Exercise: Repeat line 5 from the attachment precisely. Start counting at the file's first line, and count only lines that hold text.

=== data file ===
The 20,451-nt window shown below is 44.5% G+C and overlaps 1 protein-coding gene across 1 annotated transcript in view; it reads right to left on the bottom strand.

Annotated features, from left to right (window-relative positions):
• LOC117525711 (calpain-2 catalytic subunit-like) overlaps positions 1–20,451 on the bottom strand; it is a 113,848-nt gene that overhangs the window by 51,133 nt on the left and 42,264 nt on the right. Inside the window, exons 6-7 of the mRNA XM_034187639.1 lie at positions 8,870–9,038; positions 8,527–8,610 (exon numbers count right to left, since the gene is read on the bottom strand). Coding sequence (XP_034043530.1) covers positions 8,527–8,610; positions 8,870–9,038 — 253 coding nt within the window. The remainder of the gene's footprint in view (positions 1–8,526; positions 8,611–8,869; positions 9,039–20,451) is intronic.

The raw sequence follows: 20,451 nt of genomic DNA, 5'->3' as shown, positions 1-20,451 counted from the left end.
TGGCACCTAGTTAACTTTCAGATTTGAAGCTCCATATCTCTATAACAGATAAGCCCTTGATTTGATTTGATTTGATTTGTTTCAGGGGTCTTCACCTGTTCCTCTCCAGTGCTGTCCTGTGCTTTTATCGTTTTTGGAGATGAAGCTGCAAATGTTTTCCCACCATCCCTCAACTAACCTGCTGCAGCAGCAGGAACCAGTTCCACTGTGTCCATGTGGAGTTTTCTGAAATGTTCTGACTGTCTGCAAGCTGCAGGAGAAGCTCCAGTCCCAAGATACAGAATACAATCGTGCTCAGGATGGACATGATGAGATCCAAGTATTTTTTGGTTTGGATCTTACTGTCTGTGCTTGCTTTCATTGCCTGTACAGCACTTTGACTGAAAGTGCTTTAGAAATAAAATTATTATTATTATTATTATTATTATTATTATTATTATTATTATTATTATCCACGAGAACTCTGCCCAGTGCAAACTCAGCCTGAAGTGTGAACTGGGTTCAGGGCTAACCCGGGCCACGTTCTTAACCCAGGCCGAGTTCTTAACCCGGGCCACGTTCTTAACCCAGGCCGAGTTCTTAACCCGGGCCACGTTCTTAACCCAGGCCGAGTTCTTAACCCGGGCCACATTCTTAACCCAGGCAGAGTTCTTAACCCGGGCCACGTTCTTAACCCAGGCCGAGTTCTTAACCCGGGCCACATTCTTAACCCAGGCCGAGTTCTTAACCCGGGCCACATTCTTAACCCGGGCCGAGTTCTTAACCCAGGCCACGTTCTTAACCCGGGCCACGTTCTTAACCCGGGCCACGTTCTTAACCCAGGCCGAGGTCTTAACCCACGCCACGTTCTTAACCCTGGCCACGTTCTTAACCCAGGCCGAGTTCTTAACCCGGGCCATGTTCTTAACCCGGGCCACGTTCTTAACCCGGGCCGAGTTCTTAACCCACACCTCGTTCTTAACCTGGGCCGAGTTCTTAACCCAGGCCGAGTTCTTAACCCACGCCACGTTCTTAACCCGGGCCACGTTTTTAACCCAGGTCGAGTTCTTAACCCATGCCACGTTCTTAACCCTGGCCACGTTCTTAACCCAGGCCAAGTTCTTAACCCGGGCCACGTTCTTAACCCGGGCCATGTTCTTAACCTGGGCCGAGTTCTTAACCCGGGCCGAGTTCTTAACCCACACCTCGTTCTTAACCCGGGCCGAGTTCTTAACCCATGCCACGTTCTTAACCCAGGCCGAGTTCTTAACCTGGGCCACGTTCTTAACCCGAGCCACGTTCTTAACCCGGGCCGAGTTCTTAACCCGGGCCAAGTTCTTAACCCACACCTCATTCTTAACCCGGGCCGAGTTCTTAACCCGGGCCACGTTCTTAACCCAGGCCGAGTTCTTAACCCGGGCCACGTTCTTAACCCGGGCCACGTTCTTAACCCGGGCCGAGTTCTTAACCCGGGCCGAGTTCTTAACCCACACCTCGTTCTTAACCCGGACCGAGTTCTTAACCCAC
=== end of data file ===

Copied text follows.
TGGCACCTAGTTAACTTTCAGATTTGAAGCTCCATATCTCTATAACAGATAAGCCCTTGATTTGATTTGATTTGATTTGTTTCAGGGGTCTTCACCTGTTCCTCTCCAGTGCTGTCCTGTGCTTTTATCGTTTTTGGAGATGAAGCTGCAAATGTTTTCCCACCATCCCTCAACTAACCTGCTGCAGCAGCAGGAACCAGTTCCACTGTGTCCATGTGGAGTTTTCTGAAATGTTCTGACTGTCTGCAAGCTGCAGGAGAAGCTCCAGTCCCAAGATACAGAATACAATCGTGCTCAGGATGGACATGATGAGATCCAAGTATTTTTTGGTTTGGATCTTACTGTCTGTGCTTGCTTTCATTGCCTGTACAGCACTTTGACTGAAAGTGCTTTAGAAATAAAATTATTATTATTATTATTATTATTATTATTATTATTATTATTATTATTATCCACGAGAACTCTGCCCAGTGCAAACTCAGCCTGAAGTGTGAACTGGGTTCAGGGCTAACCCGGGCCACGTTCTTAACCCAGGCCGAGTTCTTAACCCGGGCCACGTTCTTAACCCAGGCCGAGTTCTTAACCCGGGCCACGTTCTTAACCCAGGCCGAGTTCTTAACCCGGGCCACATTCTTAACCCAGGCAGAGTTCTTAACCCGGGCCACGTTCTTAACCCAGGCCGAGTTCTTAACCCGGGCCACATTCTTAACCCAGGCCGAGTTCTTAACCCGGGCCACATTCTTAACCCGGGCCGAGTTCTTAACCCAGGCCACGTTCTTAACCCGGGCCACGTTCTTAACCCGGGCCACGTTCTTAACCCAGGCCGAGGTCTTAACCCACGCCACGTTCTTAACCCTGGCCACGTTCTTAACCCAGGCCGAGTTCTTAACCCGGGCCATGTTCTTAACCCGGGCCACGTTCTTAACCCGGGCCGAGTTCTTAACCCACACCTCGTTCTTAACCTGGGCCGAGTTCTTAACCCAGGCCGAGTTCTTAACCCACGCCACGTTCTTAACCCGGGCCACGTTTTTAACCCAGGTCGAGTTCTTAACCCATGCCACGTTCTTAACCCTGGCCACGTTCTTAACCCAGGCCAAGTTCTTAACCCGGGCCACGTTCTTAACCCGGGCCATGTTCTTAACCTGGGCCGAGTTCTTAACCCGGGCCGAGTTCTTAACCCACACCTCGTTCTTAACCCGGGCCGAGTTCTTAACCCATGCCACGTTCTTAACCCAGGCCGAGTTCTTAACCTGGGCCACGTTCTTAACCCGAGCCACGTTCTTAACCCGGGCCGAGTTCTTAACCCGGGCCAAGTTCTTAACCCACACCTCATTCTTAACCCGGGCCGAGTTCTTAACCCGGGCCACGTTCTTAACCCAGGCCGAGTTCTTAACCCGGGCCACGTTCTTAACCCGGGCCACGTTCTTAACCCGGGCCGAGTTCTTAACCCGGGCCGAGTTCTTAACCCACACCTCGTTCTTAACCCGGACCGAGTTCTTAACCCAC